McDs_qaThere’s no doubt for Langert that McDonald’s has a challenging road ahead to achieve total supplier and consumer buy-in, stating, “When you try to develop something bold, there’s a lot of resistance.” However, Langert maintains that the folks at the Golden Arches are committed to taking sustainability beyond the “small and niche.” Within a few short years, McDonald’s may evolve in to paragon of environmental stewardship in the business world and possibly beyond. We’ll all just have to wait and see.

This event was co-sponsored by Foster’s Net Impact MBA club. Net Impact is a new generation of leaders who use their careers to tackle the world’s toughest problems. They put their business skills to work for good throughout every sector. By doing so, they show the world that it’s possible to make a net impact that benefits not just the bottom line, but people and planet too. Learn more about the club here.

$27,500 Awarded to Entrepreneurial Student Innovators

UW EIC 2014 Winners Korvata and NOVA Solar Window
UW EIC 2014 Winners Korvata and NOVA Solar Window

The annual UW Environmental Innovation Challenge (EIC), now in its sixth year, challenges interdisciplinary student teams to define an environmental problem, develop a solution, produce a prototype, and create a business summary that demonstrates the commercial viability of their product, process or service.

23 teams were selected to compete in the 2014 UW EIC. Each of these teams proved that students have the potential to address our most pressing environmental needs—alternative fuels,  recycling, solar power, water treatment—with novel solutions that have market potential. After pitching their innovations to a group of 170+ judges—investors, entrepreneurs, policy-makers, and experts from across sectors—the six teams with the highest scores were awarded up to $10,000 in prize money. Congratulations to this year’s winners:

$10,000 Grand Prize
Korvata (University of Washington)
Korvata has created a cutting edge alternative energy product that allows companies to mitigate their environmental impact by replacing the use of nitrous oxide as a whipped cream propellant.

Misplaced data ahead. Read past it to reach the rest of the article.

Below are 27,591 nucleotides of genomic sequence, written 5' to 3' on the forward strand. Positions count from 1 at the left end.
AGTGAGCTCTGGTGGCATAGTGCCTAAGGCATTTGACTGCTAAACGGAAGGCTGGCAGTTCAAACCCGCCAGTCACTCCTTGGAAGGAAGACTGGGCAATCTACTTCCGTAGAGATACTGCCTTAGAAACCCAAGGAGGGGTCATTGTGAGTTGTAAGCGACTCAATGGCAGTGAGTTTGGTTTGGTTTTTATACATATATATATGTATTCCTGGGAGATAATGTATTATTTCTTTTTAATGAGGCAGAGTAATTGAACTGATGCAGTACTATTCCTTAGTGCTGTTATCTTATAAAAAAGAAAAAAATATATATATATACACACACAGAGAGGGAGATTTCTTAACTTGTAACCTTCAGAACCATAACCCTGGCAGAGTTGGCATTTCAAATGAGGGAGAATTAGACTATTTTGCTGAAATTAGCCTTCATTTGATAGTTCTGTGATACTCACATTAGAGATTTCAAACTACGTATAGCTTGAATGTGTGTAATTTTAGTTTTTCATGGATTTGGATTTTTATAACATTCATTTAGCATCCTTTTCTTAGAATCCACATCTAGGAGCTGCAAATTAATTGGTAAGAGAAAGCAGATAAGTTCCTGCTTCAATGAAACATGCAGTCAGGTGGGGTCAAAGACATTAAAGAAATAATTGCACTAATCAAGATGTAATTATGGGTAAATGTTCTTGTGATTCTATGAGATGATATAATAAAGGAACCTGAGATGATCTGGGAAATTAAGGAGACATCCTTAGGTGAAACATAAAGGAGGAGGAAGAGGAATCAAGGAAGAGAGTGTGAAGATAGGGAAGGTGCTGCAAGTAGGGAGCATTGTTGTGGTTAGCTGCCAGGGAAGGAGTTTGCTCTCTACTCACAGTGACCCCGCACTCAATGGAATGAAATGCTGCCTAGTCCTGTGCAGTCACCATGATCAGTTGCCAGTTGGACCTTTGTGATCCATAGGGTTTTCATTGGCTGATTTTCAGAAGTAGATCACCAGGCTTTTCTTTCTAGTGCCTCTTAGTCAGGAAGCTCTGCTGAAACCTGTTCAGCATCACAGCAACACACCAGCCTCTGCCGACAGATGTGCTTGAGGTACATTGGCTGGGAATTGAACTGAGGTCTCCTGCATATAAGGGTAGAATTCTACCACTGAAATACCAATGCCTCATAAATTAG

(sponsored by the UW Center for Commercialization)

$5,000 Second Place Prize and $5,000 Clean Energy Prize
NOVA Solar Window (Western Washington University)
NOVA Solar Window combines the power producing capabilities of a solar panel with the utility of a traditional window. The utilization of transparent solar energy technology allows solar windows to provide renewable energy where traditional solar panels cannot.
(sponsored by Puget Sound Energy the UW Clean Energy Institute)

$2,500 Honorable Mentions
Loopool (Bainbridge Graduate Institute, Seattle Central Community College, University of Washington)
Loopool is reinventing the garment industry business model by creating a closed-loop supply chain, transforming reclaimed cotton garments and textiles into high-quality, bio-based fiber.
(sponsored by Starbucks)

Salon Solids (University of Washington)
Salon Solids reduces the amount of plastic waste and hazardous chemical consumption that occurs with most hair products. Its six-ingredient shampoo and conditioner comes in solid form, eliminating the need for the preservatives necessary for a product with water in it, and its packaging is recyclable, biodegradable and does not contain plastic, further reducing waste.
(sponsored by Fenwick & West)

Ionometal Technologies (University of Washington)
Ionometal Technologies has created a metal plating technique that allows for precise metal-on-metal deposition which can be used to repair gold test boards. The Ionometal printer prints metal plates that are smaller than can be seen with the naked eye.
(sponsored by WRF Capital)

Check out what guests, judges, and teams had to say about the 2014 UW EIC on Twitter: #UWEIC2014

Evening MBA Application Tips – Your Undergraduate GPA

Your undergraduate academic track record, including your grade point average, is a useful indicator of your ability to succeed in a graduate program. If you weren’t a straight-A student and think there are some weaknesses in your record, there are ways to boost your chances of admission, advises Tim Hossain, Director of Evening MBA Student Affairs.​

Watch other Evening MBA application tips videos.